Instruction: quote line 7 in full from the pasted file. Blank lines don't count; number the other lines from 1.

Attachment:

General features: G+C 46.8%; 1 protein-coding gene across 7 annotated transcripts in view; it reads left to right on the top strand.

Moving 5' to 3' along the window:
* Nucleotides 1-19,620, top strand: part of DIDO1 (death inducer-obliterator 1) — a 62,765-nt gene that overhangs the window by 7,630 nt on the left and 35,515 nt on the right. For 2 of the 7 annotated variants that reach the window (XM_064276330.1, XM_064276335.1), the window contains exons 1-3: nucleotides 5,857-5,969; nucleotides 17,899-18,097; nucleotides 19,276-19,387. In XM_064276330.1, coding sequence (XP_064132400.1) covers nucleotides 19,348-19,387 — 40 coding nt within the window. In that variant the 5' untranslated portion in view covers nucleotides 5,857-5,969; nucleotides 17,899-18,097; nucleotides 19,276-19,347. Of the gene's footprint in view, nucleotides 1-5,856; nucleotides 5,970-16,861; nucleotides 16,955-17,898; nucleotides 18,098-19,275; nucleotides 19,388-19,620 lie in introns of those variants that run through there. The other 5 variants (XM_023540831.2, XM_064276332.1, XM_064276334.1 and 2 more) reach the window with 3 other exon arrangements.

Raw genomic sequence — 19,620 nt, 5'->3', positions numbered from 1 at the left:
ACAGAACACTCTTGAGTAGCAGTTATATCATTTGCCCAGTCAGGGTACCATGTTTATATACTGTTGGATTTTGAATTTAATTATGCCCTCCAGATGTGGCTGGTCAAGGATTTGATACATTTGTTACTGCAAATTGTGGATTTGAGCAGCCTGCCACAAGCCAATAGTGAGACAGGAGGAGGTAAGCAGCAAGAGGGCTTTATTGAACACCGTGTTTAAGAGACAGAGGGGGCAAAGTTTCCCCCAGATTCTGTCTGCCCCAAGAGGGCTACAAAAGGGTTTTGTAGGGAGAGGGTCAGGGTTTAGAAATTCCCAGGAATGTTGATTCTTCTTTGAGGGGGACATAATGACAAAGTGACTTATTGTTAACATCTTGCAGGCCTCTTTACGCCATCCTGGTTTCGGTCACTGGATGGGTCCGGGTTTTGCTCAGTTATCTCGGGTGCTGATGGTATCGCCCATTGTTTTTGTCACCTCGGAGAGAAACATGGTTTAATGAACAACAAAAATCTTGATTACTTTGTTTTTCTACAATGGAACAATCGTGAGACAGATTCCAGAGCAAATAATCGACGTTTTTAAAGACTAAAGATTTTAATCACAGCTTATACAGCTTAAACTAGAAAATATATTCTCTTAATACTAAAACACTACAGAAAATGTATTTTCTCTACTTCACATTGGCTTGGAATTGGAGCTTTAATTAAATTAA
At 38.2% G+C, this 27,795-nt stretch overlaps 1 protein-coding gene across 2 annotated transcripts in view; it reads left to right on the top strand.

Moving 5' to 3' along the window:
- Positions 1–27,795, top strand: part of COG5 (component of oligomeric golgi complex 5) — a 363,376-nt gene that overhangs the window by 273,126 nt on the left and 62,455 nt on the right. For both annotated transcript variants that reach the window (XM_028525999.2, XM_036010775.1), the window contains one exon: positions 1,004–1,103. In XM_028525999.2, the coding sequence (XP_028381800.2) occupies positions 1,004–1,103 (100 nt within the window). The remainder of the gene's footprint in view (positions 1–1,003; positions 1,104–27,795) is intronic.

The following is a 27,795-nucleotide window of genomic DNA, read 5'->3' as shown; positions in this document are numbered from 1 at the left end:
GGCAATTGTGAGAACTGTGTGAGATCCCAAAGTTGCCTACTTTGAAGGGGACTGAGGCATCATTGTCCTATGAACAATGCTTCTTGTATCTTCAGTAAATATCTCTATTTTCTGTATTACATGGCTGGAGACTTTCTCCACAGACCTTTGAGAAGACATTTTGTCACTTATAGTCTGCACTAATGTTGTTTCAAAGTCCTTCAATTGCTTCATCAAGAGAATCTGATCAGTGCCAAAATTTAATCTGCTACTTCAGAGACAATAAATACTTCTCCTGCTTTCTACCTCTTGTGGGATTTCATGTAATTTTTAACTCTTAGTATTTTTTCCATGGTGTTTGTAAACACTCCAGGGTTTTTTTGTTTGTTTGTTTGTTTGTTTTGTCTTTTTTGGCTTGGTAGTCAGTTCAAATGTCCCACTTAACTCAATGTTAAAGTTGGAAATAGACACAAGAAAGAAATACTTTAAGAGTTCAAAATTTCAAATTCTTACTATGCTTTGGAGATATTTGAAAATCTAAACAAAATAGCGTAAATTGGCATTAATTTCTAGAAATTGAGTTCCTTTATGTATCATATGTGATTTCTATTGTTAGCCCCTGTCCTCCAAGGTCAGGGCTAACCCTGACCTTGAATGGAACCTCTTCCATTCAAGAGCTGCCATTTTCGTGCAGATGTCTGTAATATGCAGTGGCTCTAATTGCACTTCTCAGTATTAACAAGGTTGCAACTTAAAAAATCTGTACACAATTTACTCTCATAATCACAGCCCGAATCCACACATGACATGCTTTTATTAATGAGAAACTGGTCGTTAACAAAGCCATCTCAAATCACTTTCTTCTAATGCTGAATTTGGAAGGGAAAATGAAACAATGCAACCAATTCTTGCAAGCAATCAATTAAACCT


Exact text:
Moving 5' to 3' along the window: